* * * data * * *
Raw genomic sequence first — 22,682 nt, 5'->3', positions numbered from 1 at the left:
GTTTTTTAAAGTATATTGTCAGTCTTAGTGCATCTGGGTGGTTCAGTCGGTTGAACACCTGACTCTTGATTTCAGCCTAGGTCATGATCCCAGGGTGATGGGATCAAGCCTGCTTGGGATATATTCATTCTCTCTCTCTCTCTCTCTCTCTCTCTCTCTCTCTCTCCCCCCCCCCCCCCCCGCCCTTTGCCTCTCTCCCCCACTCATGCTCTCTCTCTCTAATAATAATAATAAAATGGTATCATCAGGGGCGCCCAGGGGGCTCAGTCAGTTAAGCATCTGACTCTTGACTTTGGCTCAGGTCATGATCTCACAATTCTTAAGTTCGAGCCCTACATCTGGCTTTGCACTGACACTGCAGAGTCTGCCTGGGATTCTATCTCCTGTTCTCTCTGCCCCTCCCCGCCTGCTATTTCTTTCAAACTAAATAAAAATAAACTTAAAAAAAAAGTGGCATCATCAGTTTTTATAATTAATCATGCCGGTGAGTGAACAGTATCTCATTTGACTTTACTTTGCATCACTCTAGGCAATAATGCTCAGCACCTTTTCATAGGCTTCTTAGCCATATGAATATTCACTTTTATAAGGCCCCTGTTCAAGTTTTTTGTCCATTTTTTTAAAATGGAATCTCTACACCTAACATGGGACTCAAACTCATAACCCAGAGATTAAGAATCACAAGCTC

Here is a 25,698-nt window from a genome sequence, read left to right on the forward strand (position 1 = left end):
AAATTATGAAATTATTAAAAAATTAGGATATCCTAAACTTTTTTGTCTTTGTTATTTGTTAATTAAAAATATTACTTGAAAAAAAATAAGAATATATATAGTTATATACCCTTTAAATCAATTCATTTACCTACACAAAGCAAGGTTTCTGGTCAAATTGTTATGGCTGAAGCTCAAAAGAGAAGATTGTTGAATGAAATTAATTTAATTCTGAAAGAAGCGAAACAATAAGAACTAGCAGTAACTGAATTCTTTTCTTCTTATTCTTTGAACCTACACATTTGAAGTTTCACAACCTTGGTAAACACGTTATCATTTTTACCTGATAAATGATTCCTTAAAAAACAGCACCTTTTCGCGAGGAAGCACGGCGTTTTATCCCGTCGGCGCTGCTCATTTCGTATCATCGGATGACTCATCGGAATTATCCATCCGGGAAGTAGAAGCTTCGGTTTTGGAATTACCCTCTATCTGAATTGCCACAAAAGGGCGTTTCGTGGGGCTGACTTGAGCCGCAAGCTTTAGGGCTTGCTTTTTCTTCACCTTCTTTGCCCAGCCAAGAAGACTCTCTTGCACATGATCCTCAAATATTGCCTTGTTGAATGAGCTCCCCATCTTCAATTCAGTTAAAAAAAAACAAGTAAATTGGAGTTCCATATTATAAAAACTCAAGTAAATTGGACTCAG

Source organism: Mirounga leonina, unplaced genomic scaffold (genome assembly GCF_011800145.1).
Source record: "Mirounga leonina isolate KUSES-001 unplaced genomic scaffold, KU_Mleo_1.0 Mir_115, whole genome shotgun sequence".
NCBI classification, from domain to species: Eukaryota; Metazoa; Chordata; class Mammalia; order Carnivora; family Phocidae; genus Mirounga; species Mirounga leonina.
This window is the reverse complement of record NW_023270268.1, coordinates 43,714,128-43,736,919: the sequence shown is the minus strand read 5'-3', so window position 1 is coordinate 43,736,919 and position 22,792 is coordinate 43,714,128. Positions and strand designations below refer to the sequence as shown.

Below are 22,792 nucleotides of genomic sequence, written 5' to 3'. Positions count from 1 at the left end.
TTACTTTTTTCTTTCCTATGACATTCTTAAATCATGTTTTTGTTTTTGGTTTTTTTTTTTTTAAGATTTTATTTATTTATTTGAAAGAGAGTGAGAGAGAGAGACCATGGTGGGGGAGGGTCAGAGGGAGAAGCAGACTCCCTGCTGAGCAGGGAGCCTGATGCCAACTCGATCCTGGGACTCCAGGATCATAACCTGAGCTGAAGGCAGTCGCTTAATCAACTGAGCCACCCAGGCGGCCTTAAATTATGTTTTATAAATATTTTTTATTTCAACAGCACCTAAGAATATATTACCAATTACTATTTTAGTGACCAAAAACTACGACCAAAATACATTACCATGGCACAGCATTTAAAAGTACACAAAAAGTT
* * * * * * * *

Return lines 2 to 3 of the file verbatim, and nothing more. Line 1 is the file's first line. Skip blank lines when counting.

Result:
GTTTTTTAAAGTATATTGTCAGTCTTAGTGCATCTGGGTGGTTCAGTCGGTTGAACACCTGACTCTTGATTTCAGCCTAGGTCATGATCCCAGGGTGATGGGATCAAGCCTGCTTGGGATATATTCATTCTCTCTCTCTCTCTCTCTCTCTCTCTCTCTCTCTCTCCCCCCCCCCCCCCCCGCCCTTTGCCTCTCTCCCCCACTCATGCTCTCTCTCTCTAATAATAATAATAAAATGGTATCATCAGGGGCGCCCAGGGGGCTCAGTCAGTTAAGCATCTGACTCTTGACTTTGGCTCAGGTCATGATCTCACAATTCTTAAGTTCGAGCCCTACATCTGGCTTTGCACTGACACTGCAGAGTCTGCCTGGGATTCTATCTCCTGTTCTCTCTGCCCCTCCCCGCCTGCTATTTCTTTCAAACTAAATAAAAATAAACTTAAAAAAAAAGTGGCATCATCAGTTTTTATAATTAATCATGCCGGTGAGTGAACAGTATCTCATTTGACTTTACTTTGCATCACTCTAGGCAATAATGCTCAGCACCTTTTCATAGGCTTCTTAGCCATATGAATATTCACTTTTATAAGGCCCCTGTTCAAGTTTTTTGTCCATTTTTTTAAAATGGAATCTCTACACCTAACATGGGACTCAAACTCATAACCCAGAGATTAAGAATCACAAGCTC

Here is a 25,698-nt window from a genome sequence, read left to right on the forward strand (position 1 = left end):